- Red sun- stands for bursting forth of new knowledge. The chief instructors give life to the system
- Green – stands for tranquility and everlasting
- White – stands for purity
- Black – stands for steadfastness
- Red – stands for courage
- The circle – stands for everything returning to the source
What is strength?
When talking about the Shuri-ryū patch and discussing strength, the least important type is physical strength. It is a byproduct of true strength i.e. mental strength. Mental strength can be described with many different words that when combined together are true strength. Self-discipline, fortitude, self-control, determination, perseverance, loyalty, honor, compassion, humility, wisdom, moral character, principled, work ethic, courage, and patience would all be attributes of a strong person. So then weakness must be the opposites. Impulsive, a weak will, immoral, self-indulgent, bully, lazy, and impatient would all descriptions of a weak person. Shuri-ryū karate-ka need to focus on the development of these positive virtues. Through the training of Shuri-ryū and cultivating these virtues we can grow in our physical and mental strengths. Through this growth, we can become leaders of ourselves and those around us.
Shuri-ryū Chief Instructors:
In 1975, Trias ōsensei created the position of Chief Instructor of Shuri-ryū to act as leaders and guides for the system. Their job is to lead and grow Shuri-ryū. They are involved in the promoting of yudansha, training teachers, and school heads. The first people named to this position were Roberta Trias-Kelley, Phil Koeppel, Robert Bowles, Pete Rabino, Victor Moore and Mike Awad.
The International Shuri-ryū Association is the core of this group appointed by Trias ōsensei. This body has continued in Trias ōsensei’s footsteps and taken the lead in expansion of Shuri-ryū and in appointing Chief Instructors and Assistant Chief Instructors. The first person raised under the ISA to Chief Instructor was Joseph Walker shihan.
Active International Shuri-ryū Association Chief Instructors:
- Robert Bowles, 10th dan, student of Trias ōsensei, an original chief instructor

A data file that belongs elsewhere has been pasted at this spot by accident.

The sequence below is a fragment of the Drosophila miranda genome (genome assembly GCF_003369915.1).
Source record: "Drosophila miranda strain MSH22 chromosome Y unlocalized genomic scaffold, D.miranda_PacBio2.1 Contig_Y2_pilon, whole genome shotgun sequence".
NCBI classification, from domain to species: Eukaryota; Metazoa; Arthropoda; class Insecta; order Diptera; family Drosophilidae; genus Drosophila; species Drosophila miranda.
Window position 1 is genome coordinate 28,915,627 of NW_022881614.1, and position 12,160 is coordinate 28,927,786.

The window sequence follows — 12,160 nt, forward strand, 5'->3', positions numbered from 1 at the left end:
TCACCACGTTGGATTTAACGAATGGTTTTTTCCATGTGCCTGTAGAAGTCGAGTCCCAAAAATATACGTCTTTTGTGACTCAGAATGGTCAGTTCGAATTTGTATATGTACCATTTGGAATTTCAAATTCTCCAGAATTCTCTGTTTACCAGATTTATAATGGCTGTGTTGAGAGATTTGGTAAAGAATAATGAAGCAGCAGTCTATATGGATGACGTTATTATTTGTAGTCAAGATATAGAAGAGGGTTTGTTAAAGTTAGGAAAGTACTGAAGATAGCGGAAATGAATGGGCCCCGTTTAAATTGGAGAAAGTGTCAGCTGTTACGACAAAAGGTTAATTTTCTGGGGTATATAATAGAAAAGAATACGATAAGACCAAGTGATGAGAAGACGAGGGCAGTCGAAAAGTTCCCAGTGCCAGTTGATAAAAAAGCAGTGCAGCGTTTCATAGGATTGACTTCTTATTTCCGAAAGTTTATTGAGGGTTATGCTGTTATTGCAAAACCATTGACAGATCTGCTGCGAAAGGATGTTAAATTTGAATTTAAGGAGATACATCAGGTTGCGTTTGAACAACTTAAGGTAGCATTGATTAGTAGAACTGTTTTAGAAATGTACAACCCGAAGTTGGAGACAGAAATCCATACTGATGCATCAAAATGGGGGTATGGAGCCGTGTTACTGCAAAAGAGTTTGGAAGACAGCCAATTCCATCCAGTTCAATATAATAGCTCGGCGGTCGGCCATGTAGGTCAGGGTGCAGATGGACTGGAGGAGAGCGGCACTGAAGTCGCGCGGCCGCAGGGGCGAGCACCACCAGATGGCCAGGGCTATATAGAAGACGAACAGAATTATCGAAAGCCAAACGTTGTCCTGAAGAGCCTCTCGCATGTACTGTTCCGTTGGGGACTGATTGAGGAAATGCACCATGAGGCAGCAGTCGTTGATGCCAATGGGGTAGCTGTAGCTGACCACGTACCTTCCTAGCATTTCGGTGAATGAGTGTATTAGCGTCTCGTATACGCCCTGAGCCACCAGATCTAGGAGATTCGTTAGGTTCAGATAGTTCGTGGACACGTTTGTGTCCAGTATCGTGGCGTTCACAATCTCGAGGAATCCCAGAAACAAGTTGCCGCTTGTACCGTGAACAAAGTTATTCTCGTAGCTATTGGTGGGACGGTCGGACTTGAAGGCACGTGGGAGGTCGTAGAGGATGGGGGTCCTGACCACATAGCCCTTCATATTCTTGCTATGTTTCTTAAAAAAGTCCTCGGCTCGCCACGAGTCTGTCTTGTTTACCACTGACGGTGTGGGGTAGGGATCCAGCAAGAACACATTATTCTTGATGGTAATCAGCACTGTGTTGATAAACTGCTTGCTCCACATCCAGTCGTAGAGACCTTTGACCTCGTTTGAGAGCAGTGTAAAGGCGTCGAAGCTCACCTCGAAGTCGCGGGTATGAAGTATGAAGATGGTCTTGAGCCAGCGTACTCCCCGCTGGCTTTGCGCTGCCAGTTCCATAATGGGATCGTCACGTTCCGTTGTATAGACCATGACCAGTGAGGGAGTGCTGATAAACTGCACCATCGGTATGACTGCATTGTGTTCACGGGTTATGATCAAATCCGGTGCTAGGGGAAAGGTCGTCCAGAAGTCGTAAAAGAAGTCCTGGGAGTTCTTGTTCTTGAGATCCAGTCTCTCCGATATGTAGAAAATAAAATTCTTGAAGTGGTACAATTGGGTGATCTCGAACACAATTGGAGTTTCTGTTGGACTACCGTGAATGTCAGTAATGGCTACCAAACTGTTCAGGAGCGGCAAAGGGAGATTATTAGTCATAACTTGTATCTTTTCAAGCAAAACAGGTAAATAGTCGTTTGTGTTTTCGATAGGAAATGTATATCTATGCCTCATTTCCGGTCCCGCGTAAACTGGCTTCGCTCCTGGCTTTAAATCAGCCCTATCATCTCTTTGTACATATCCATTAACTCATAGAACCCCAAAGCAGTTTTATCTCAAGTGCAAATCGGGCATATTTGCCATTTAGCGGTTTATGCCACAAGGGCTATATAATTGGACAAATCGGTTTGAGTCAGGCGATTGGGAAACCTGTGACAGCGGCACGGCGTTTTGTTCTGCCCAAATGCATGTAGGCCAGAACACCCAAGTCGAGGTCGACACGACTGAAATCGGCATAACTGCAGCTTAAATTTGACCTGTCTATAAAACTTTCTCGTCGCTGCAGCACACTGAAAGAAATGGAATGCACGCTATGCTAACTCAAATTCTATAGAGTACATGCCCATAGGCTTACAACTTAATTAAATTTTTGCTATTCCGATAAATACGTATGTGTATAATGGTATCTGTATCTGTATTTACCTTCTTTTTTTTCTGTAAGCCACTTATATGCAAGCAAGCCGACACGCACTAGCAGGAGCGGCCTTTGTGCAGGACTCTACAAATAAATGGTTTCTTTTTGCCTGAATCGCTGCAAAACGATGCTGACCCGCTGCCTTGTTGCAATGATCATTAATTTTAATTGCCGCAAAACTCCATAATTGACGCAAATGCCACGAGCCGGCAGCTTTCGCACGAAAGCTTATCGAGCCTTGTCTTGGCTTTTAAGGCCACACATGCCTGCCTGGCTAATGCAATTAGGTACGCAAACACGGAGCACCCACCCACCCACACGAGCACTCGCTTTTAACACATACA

- Pete Rabino, 9th dan, student of Trias ōsensei, an original chief instructor
- Dale Benson, 9th dan, student of Trias ōsensei, chief instructor under Trias ōsensei
- Sandra Bowles, 9th dan, student of Trias ōsensei, raised to chief instructor in the ISA
- Joseph Walker, 9th dan, student of Trias ōsensei, appointed assistant chief instructor by Trias ōsensei in 1989, first person raised to chief instructor in the ISA
- George Sheridan, 8th dan, , student of Trias ōsensei and Pete Rabino, raised to chief instructor in the ISA
- Tony Bisanz, 8th dan, student of Trias ōsensei and Dale Benson, appointed assistant chief instructor by Trias ōsensei in 1989, raised to chief instructor in the ISA
- Glen Wallace, 7th dan, student of Robert Bowles, raised to chief instructor in the ISA
- Lon Bradfield, 7th dan, student of Robert Bowles, raised to chief instructor in the ISA
- Neils Larson, 7th dan, student of Vitus Bilking, raised to chief instructor in the ISA
- Luis Lugo, 7th dan student of Robert Bowles, raised to chief instructor in the ISA
- Gustavo Lugo, 7th dan, student of Robert Bowles, raised to chief instructor in the ISA
- Todd Sullivan, 6th dan, student of Robert Bowles, raised to chief instructor in the ISA
- Joseph Johnston, 5th dan, student of Joseph Walker, raised to chief instructor in the ISA
Active International Shuri-ryū Association Assistant Chief Instructors:
- Rick Scoppe, 7th dan, student of Ridgley Able, raised to assistant chief instructor in the ISA
- John Venson, 9th dan , student of Trias ōsensei and his father also named John Venson, raised to assistant chief instructor in the ISA
- Donna Judge, 8th dan, student of John Pachivas, raised to assistant chief instructor in the ISA
- Joe Pounder, 6th dan, student of Ridgley Able, raised to assistant chief instructor in the ISA
- Amanda Kauffman, 5th dan, student of Robert Bowles and Joe Hurtseller, raised to assistant chief instructor in the ISA
- Reggie Venson, 6th dan, student of John Venson, raised to assistant chief instructor in the ISA
- John Wong, 6th dan, student of Donna Judge, raised to assistant chief instructor in the ISA